• Reliability: “An individual or organization consistently and dependably delivers upon promises made, time after time.” Customers are 3x more likely to spend more on a brand that exhibits high levels of reliability than on similar products or services. Workers are 1.6x more likely to recommend their employer to a friend or family member.

There is a very pronounced technology component to the trust equation. The challenge is “delivering capably and reliably in the face of significant complexity,” Reichheld and Dunlop point out. Leaders need “to have a mastery of the systems and platforms that workers and customers use to do their jobs. They need adequate experience with the ecosystem and business partners’ technologies to deliver the outcomes clients and customer expect.”

The Deloitte authors recommend a focus on the fundamentals of technology management. Growing a company through technology requires a “rock-solid foundation,” they urge. “Leadership needs to see over the horizon to anticipate the point at which advanced systems, taking lots of time and money to set up, can meet long-term strategy, rather than lagging changes in enterprise direction.” In other words, technology should always map to what the business needs, not the other way around.

In addition, the authors state that it’s about humans, not just systems. As technology is brought in and developed, “make sure you’re designing systems for humans.” Ultimately, they add, “a good human experience is critical to driving the right outcomes. For the technology function, making products usable, intuitive, and simple is a good way to build trust.”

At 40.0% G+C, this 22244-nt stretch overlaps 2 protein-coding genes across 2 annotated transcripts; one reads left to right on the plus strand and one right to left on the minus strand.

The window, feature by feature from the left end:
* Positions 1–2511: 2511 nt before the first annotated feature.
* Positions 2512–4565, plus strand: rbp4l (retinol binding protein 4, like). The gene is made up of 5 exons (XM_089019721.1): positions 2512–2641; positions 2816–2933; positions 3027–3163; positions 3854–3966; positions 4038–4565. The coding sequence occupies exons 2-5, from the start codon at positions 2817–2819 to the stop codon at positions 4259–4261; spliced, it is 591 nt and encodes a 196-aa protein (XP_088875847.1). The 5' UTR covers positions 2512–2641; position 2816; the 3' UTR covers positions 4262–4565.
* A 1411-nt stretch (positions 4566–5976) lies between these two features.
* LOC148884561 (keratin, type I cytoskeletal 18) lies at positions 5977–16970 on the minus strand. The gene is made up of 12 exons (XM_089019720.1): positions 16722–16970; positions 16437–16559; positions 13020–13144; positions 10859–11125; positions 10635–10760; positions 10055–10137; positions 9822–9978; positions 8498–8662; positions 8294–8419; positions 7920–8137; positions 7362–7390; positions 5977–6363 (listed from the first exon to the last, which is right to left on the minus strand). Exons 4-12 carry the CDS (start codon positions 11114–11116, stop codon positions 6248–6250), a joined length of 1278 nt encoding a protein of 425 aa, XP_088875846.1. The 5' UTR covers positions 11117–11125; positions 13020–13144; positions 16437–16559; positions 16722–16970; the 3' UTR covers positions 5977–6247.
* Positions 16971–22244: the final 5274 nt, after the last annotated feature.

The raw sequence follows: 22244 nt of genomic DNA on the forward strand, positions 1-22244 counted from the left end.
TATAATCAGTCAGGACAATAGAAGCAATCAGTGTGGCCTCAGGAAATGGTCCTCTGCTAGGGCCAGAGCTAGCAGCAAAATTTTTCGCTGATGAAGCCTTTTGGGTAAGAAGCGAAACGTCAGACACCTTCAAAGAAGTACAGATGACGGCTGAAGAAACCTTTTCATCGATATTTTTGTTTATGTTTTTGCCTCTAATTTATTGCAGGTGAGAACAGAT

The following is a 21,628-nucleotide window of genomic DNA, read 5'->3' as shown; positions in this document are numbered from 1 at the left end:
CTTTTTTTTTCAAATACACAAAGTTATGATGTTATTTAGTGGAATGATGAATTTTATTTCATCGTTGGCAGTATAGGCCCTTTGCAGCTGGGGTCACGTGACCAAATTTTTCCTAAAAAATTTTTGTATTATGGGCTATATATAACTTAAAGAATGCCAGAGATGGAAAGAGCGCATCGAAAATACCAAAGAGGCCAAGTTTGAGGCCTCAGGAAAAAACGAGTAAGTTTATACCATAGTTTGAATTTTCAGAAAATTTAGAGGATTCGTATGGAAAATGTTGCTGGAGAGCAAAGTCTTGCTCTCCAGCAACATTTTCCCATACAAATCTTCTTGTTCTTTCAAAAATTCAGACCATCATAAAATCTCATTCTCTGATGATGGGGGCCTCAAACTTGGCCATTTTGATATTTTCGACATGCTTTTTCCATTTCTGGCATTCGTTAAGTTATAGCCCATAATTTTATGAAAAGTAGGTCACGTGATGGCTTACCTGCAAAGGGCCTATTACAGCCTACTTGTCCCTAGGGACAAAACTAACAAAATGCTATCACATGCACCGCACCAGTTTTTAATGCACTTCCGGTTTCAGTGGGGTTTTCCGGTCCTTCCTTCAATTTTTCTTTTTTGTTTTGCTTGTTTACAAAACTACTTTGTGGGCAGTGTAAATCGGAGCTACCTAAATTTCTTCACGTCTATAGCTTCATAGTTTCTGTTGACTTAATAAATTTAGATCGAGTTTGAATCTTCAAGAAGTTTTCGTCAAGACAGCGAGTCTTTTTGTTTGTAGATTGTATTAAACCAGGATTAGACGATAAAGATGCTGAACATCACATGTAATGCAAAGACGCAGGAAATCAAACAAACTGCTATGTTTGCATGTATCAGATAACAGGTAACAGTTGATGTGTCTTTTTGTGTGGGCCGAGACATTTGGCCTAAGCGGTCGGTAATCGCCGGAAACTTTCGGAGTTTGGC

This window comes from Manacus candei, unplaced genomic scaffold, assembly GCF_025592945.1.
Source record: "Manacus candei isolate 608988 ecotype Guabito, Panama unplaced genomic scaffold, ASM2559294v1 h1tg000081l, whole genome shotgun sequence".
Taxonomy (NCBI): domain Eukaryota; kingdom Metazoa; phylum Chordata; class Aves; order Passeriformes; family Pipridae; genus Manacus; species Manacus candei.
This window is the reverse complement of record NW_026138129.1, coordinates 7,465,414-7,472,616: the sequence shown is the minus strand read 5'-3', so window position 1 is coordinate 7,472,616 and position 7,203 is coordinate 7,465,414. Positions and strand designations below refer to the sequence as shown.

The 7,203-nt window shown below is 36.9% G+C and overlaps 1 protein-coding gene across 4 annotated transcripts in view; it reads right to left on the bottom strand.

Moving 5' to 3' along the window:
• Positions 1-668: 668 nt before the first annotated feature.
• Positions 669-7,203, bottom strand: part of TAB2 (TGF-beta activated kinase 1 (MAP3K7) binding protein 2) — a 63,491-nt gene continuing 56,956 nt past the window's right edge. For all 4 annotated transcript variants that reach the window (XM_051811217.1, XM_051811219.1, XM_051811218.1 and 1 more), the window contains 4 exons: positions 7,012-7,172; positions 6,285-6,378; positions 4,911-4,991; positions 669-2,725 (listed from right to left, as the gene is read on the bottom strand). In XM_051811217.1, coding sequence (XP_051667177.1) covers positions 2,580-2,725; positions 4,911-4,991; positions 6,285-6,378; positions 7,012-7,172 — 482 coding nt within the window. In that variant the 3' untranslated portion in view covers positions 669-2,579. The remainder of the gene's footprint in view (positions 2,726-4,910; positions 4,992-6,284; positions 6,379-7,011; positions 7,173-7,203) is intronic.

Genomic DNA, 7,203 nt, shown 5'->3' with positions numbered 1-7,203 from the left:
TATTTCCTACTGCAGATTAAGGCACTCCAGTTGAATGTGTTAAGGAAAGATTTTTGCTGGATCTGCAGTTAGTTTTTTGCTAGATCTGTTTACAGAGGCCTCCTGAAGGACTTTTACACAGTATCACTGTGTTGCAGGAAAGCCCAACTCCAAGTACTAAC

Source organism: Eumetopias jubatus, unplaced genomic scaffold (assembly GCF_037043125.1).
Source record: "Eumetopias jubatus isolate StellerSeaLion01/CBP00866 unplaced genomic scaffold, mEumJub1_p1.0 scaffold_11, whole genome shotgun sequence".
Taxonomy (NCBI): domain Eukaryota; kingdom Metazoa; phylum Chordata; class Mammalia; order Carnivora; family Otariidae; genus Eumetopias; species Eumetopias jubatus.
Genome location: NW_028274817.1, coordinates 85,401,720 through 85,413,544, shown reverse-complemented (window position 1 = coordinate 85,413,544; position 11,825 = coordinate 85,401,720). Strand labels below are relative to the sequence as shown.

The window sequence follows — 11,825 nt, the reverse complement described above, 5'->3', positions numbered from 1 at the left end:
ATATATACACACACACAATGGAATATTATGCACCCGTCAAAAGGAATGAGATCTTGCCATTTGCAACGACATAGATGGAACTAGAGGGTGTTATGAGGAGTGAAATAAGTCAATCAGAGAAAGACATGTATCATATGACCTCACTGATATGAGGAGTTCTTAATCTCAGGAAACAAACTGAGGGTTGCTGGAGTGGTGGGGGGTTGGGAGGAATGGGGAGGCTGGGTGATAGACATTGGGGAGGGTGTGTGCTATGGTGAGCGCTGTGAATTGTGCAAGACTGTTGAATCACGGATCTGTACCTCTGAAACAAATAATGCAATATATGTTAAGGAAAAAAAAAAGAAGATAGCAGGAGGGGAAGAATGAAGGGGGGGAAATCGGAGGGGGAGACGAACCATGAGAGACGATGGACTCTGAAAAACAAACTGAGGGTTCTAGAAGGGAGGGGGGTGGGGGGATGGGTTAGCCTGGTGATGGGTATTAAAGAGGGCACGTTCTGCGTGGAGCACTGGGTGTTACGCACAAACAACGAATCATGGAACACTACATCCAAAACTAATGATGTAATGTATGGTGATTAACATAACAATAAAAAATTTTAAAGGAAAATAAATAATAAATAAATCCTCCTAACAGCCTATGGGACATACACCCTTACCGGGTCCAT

Often, they add, “technology and process superusers are just as important to a product or service launch as their executive managers.” Figure out who these superusers are, and you can leverage their ‘trust capital’ for any needed process or technology changes,” Reichheld and Dunlop urge.

They provide five pieces of advice for pursuing trust-building within teams and organizations:

  • Humanize. “First, humanize yourself, modeling trustworthy and leadership behaviors to your teams.”
  • Measure. While it’s difficult to document something as abstract as trust, the authors outline some basic questions that can be addressed to gain a sense of both customer and employee trust. These questions are based around how closely organizations meet the four trust factors identified in the book: humanity, capability, transparency, and reliability.
  • Build. Design these four factors — humanity, capability, transparency, and reliability — into your organizational culture “so they are a part of every interaction.”
  • Collaborate. Don’t go it alone, they advise. “Building trust is a coordinated team effort across every part of the organization and partner ecosystem.”
  • Lead. “Lead with transparency by reporting on trust both internally with your teams and externally in your public statements.”